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RE: Best Practice for encoding spatial coverage

From: <Simon.Cox@csiro.au>
Date: Thu, 18 Jun 2015 00:53:49 +0000
To: <andrea.perego@jrc.ec.europa.eu>, <frans.knibbe@geodan.nl>
CC: <public-sdw-wg@w3.org>
Message-ID: <2A7346E8D9F62D4CA8D78387173A054A6022C216@exmbx04-cdc.nexus.csiro.au>
However, note that GeoJSON requires (x,y) order (i.e. lon-lat) in all cases, regardless of CRS definition ... 

-----Original Message-----
From: Andrea Perego [mailto:andrea.perego@jrc.ec.europa.eu] 
Sent: Thursday, 18 June 2015 9:53 AM
To: Frans Knibbe
Cc: SDW WG Public List
Subject: Re: Best Practice for encoding spatial coverage

Hi, Frans.

Looking at what is currently used in the Web and by Web developers:


1. schema.org has a specific property fox bboxes - i.e., schema:box
(http://schema.org/box)

The bbox is encoded as follows:

"A box is the area enclosed by the rectangle formed by two points. The first point is the lower corner, the second point is the upper corner.
A box is expressed as two points separated by a space character."

The axis order used is lat / long, as said in the description of schema:GeoShape (http://schema.org/GeoShape), which also describes the encoding used:

"The geographic shape of a place. A GeoShape can be described using several properties whose values are based on latitude/longitude pairs.
Either whitespace or commas can be used to separate latitude and longitude; whitespace should be used when writing a list of several such points."


2. GeoJSON includes a "member" bbox to be used to "include information on the coordinate range for geometries, features, or feature collections" - see:

http://geojson.org/geojson-spec.html#bounding-boxes

The encoding used is as follows:

"The value of the bbox member must be a 2*n array where n is the number of dimensions represented in the contained geometries, with the lowest values for all axes followed by the highest values."


Maybe we can build upon these examples.

Andrea


On Wed, Jun 17, 2015 at 11:53 AM, Frans Knibbe <frans.knibbe@geodan.nl> wrote:
> Hello all,
>
> Is it OK to try to venture in to the domain of best practices already? 
> I wonder if we can try our hands at the following issue:
>
> I have just had a talk with a web developer on the best way of making 
> the extent of a spatial data set known, in a Linked Data context. It 
> is useful to know the spatial extent of a data set because that way a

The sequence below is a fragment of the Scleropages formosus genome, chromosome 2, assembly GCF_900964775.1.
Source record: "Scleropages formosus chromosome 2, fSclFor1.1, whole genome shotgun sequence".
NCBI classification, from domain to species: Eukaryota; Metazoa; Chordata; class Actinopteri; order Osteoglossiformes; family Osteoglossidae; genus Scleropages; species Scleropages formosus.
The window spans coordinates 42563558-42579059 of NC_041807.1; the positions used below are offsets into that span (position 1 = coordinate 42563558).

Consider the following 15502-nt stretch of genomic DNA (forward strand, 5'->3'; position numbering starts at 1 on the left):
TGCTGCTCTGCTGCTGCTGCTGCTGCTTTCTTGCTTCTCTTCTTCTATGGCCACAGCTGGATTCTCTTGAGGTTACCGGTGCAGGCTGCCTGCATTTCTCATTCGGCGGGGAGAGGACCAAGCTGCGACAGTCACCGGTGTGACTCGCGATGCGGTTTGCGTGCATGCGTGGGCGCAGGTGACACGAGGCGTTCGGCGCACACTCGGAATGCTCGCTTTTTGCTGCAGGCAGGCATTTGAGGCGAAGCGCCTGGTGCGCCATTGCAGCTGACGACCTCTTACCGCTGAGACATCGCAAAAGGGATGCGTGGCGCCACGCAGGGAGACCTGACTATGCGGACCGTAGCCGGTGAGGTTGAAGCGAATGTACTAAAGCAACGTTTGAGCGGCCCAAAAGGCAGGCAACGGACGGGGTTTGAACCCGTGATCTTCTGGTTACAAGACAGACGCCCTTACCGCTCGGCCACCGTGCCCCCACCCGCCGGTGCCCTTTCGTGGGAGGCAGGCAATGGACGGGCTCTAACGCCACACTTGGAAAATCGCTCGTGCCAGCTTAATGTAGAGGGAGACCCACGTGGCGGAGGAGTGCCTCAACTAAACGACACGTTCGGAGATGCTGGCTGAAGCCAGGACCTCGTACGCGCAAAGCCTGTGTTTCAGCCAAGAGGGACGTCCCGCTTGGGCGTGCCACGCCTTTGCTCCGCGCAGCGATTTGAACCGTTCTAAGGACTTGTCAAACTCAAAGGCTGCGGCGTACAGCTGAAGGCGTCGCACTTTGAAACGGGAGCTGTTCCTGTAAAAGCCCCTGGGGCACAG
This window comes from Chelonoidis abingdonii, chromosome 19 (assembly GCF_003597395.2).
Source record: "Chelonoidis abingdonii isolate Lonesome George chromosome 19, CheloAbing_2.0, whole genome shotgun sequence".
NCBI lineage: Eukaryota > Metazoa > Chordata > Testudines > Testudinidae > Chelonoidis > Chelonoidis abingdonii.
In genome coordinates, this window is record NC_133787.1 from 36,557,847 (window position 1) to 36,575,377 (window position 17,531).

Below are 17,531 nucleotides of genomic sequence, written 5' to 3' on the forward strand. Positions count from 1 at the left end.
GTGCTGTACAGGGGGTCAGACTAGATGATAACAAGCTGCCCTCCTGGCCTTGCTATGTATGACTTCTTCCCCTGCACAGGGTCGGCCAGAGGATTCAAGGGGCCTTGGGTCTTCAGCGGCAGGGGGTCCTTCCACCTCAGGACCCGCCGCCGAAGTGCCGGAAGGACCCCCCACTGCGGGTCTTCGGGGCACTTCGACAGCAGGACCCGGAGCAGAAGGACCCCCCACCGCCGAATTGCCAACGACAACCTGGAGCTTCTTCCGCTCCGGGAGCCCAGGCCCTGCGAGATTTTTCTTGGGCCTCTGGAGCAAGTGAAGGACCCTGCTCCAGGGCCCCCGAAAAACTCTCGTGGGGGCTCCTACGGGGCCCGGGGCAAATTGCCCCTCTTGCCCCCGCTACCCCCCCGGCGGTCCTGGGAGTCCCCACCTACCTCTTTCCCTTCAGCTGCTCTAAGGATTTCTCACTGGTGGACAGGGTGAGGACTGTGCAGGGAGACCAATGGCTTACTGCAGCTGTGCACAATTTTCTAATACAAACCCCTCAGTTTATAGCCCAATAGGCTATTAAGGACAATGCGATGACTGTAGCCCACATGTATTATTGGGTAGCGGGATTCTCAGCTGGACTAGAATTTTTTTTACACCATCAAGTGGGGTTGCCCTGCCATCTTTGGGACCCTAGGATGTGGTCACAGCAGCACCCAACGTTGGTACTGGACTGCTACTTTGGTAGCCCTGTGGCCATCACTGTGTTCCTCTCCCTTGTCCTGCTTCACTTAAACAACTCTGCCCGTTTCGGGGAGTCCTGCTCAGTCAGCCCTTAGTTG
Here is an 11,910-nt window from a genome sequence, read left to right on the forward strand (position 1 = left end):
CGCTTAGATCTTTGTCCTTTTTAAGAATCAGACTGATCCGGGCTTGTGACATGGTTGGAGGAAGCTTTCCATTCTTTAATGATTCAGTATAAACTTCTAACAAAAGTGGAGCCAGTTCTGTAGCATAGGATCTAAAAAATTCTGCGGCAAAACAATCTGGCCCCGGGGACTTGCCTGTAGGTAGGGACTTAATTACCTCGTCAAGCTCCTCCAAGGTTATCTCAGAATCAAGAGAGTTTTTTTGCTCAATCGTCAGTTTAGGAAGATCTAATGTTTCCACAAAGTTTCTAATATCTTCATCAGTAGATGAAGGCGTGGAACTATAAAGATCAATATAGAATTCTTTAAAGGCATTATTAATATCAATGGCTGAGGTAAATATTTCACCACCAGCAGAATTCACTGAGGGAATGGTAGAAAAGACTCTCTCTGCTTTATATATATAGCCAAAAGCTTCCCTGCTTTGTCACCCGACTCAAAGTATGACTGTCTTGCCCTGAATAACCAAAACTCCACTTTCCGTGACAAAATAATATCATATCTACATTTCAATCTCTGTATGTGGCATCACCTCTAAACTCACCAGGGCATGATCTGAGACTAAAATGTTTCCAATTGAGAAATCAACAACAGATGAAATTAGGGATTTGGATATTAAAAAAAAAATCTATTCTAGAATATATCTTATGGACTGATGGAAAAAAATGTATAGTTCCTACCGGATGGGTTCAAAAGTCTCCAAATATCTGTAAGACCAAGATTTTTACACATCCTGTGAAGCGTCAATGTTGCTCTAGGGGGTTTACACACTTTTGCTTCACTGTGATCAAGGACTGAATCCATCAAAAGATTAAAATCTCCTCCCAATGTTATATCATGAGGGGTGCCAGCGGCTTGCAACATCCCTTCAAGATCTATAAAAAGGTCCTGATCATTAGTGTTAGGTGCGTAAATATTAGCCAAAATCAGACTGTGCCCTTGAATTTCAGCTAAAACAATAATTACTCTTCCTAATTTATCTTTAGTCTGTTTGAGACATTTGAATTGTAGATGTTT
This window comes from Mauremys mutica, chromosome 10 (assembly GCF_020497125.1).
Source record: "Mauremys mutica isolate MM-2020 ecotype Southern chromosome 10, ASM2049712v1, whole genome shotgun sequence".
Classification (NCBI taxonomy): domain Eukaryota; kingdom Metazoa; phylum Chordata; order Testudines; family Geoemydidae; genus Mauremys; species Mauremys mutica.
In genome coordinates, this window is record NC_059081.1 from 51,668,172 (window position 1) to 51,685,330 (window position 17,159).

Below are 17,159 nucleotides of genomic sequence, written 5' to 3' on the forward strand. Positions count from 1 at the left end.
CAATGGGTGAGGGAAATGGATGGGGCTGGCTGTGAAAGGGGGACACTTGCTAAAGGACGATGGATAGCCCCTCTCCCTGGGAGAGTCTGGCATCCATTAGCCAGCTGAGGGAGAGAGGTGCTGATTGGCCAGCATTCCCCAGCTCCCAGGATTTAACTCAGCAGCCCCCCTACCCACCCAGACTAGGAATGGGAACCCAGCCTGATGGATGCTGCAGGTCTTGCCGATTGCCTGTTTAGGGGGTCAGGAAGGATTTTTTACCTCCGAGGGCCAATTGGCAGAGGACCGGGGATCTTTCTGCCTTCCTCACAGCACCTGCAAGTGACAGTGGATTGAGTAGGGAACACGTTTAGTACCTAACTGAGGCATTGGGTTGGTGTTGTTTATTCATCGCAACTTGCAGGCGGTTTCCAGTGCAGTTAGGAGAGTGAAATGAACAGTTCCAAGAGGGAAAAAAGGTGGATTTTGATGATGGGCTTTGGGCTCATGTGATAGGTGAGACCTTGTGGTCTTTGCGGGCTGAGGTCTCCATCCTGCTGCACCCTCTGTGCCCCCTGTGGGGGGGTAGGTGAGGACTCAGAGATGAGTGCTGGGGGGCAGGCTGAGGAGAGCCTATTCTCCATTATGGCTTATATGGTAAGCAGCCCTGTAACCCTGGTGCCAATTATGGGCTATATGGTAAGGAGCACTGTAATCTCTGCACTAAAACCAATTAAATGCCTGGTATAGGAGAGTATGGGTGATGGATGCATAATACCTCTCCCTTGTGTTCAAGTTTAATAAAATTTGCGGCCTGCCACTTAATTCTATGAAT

> map can be zoomed in on the right patch of Earth.
>
> I think an obvious predicate for making the extent known is 
> dcterms:spatial (Spatial Coverage). That should point to a 
> dcterms:Location, which can have a geometry. So an option would be to 
> encode the extent as a WKT polygon, according to GeoSPARQL semantics. 
> But that would not be the most webdeveloper-friendly way of making the 
> extent known.  The usual way of setting a map extent involves knowing 
> the minimum and maximum values for X and Y. So a question is: what 
> would be the best way to publish the minimum and maximum X and Y? 
> There are usable vocabularies for publishing point coordinates, so one 
> could think of recommending to publish two points (lower left corner 
> and upper right corner). Perhaps there are standard vocabularies 
> available that define the concepts of 'minimum' and 'maximum' and 'x' and 'y'?
>
> I should note that this issue relates to the Spatial metadata requirement.
>
>
> Greetings,
> Frans
>
>
>
> --
> Frans Knibbe
> Geodan
> President Kennedylaan 1
> 1079 MB Amsterdam (NL)
>
> T +31 (0)20 - 5711 347
> E frans.knibbe@geodan.nl
> www.geodan.nl
> disclaimer
>



--
Andrea Perego, Ph.D.
Scientific / Technical Project Officer
European Commission DG JRC
Institute for Environment & Sustainability Unit H06 - Digital Earth & Reference Data Via E. Fermi, 2749 - TP 262
21027 Ispra VA, Italy

https://ec.europa.eu/jrc/

----
The views expressed are purely those of the writer and may not in any circumstances be regarded as stating an official position of the European Commission.
Received on Thursday, 18 June 2015 00:54:49 UTC

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